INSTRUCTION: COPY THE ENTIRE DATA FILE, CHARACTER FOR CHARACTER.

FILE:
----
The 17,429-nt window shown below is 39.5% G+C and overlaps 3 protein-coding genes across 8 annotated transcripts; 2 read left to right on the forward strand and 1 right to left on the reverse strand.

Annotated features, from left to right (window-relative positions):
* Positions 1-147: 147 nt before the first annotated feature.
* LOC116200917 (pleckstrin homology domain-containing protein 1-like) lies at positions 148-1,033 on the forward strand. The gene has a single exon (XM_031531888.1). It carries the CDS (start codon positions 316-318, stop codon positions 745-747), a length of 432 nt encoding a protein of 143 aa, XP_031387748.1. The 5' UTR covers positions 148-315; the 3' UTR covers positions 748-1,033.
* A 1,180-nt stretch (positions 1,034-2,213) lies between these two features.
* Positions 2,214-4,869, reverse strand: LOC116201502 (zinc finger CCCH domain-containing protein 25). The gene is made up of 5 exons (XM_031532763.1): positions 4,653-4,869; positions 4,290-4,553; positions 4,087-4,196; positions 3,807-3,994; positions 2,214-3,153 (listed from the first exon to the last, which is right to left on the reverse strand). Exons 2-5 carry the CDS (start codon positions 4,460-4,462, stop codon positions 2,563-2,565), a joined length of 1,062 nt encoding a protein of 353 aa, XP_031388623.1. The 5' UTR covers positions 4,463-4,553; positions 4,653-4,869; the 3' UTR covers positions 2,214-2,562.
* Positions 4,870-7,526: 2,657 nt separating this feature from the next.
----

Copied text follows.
The 17,429-nt window shown below is 39.5% G+C and overlaps 3 protein-coding genes across 8 annotated transcripts; 2 read left to right on the forward strand and 1 right to left on the reverse strand.

Annotated features, from left to right (window-relative positions):
* Positions 1-147: 147 nt before the first annotated feature.
* LOC116200917 (pleckstrin homology domain-containing protein 1-like) lies at positions 148-1,033 on the forward strand. The gene has a single exon (XM_031531888.1). It carries the CDS (start codon positions 316-318, stop codon positions 745-747), a length of 432 nt encoding a protein of 143 aa, XP_031387748.1. The 5' UTR covers positions 148-315; the 3' UTR covers positions 748-1,033.
* A 1,180-nt stretch (positions 1,034-2,213) lies between these two features.
* Positions 2,214-4,869, reverse strand: LOC116201502 (zinc finger CCCH domain-containing protein 25). The gene is made up of 5 exons (XM_031532763.1): positions 4,653-4,869; positions 4,290-4,553; positions 4,087-4,196; positions 3,807-3,994; positions 2,214-3,153 (listed from the first exon to the last, which is right to left on the reverse strand). Exons 2-5 carry the CDS (start codon positions 4,460-4,462, stop codon positions 2,563-2,565), a joined length of 1,062 nt encoding a protein of 353 aa, XP_031388623.1. The 5' UTR covers positions 4,463-4,553; positions 4,653-4,869; the 3' UTR covers positions 2,214-2,562.
* Positions 4,870-7,526: 2,657 nt separating this feature from the next.